Elements of Creative Regeneration: Part One
Confronting a deadline, I fired up my laptop around midnight on October 4th 2010 and perused videos from the Scottish Screen Archive archive. “Select one that intrigues you – no other rules,” SURF’s Andy had counseled.
Although my choice would be integrated into a video presentation at a November 10th conference on ‘Creative Regeneration’, I deliberately bypassed several film clips with obvious relevance to my work as an Urbanist, trusting intuition to guide me.
Instead I settled on one from the 1970s, a news story about a craze then beginning to infect Scotland – jogging! It depicted several “ordinary Scots” arriving at a stadium, all togged out (love those hairstyles!) who were given earnest instructions on how to jog around a track. The following morning, strolling the short distance from Lothian Road to Edinburgh’s Waverley station, I encountered no fewer than three joggers. No one seemed to bat an eyelid. Jogging, a non-habitual “trend” of the Seventies had gradually taken root as a habit –an accepted practice.
So it can be with creatively regenerating communities. I advocate sowing seeds of more creative attitudes and methods of community practice, “from the ground-up,” to generate new habits of placemaking as an alternative to conventional economic development. Over time, this “creative regeneration” can take root in multiple forms as skillful means of tackling the challenges of health and sustainability in cities, towns and rural areas alike.
Melding ‘local’ and ‘outside’ expertise
Creative regeneration starts with collectively re-experiencing familiar places to generate more options for their future. I was reminded of this in October while walking around the Abbotshaugh woodlands adjacent to the Dawson Community Center in the Bainsford/Langlees area of Falkirk. As a component of ‘The Helix Project’ (http://www.thehelix.co.uk/news-and-events), the woodlands will be the site of the Abbotshaugh Sentinel, a public art project led by Glasgow artist Jephson Robb who was chosen by a local panel.
I was there as part of a “Helix week” to offer insight on strategy and facilitate clarification of a framework and timetable for moving the project ahead. I walked the woodlands numerous times -solo and with many others during a series of events. A broad cast of characters was involved, ably herded by Grace McDonald of the Helix. They represented multiple perspectives, constituencies and skill-sets. People empowered to speak about the nitty-gritty of budgets, time and technical challenges sat with others more tuned in to creative and design issues or strategic and political matters.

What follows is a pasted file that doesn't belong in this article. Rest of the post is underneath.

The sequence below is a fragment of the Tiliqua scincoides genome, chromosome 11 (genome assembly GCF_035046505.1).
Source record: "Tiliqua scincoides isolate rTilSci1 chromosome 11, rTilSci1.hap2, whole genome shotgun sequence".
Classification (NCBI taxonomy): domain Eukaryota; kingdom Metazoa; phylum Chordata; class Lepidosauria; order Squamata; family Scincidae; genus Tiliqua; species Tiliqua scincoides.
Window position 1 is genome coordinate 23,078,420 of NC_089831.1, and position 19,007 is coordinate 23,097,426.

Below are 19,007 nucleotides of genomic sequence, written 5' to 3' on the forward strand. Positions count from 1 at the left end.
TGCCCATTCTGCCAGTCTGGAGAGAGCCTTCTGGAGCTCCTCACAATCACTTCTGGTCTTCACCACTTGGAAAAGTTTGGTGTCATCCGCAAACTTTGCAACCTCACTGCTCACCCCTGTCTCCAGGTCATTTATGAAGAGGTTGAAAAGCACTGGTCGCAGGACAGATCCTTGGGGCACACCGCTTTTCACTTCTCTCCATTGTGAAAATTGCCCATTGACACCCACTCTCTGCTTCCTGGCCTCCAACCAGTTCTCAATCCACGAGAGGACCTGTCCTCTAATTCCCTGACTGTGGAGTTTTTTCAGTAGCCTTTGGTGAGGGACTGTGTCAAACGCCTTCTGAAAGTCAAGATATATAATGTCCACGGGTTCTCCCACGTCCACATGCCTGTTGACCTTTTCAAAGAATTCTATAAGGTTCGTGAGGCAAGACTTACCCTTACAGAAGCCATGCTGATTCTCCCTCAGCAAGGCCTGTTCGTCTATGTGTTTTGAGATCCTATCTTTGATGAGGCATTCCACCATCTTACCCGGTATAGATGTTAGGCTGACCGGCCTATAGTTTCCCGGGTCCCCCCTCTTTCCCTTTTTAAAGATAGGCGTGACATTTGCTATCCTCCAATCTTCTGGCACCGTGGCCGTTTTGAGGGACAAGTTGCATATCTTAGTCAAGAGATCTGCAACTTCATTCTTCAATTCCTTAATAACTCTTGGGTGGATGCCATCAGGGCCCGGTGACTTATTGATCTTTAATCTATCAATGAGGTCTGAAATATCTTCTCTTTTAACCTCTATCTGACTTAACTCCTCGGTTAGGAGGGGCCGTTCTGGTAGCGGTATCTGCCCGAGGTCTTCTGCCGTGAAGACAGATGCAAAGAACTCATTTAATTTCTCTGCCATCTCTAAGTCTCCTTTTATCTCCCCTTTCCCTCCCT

Over countless cups of tea at the Dawson Center, conversations (including a few arguments) buzzed concerning the place, its history, challenges and potential. A rich body of collective knowledge and data emerged to inform the upcoming work, resulting in better strategic information than would otherwise be available and achieving buy-in among core constituents based on common understanding of obstacles and opportunities.
These benefits of creative regeneration result from effectively melding the experience and technical knowledge of “locals” with that of “outsiders.” To achieve this, “outsiders” must initially prioritize forming local relationships over offering expertise and “locals” must be open to new perspectives. Both must be willing to listen deeply and stretch their perspectives to include awareness of the landscape.
In the case of woodlands or rural areas, this means asking questions like, “What does the land want?” What do the trees, water, and wildlife want?” Similar questions apply to denser urban areas (for example, we have substantial deer and turkey populations in Pittsburgh) and might also include, “What messages are the buildings and the streets giving us?”
Next time, I will address Re-Imagining and Re-making places through creative regeneration.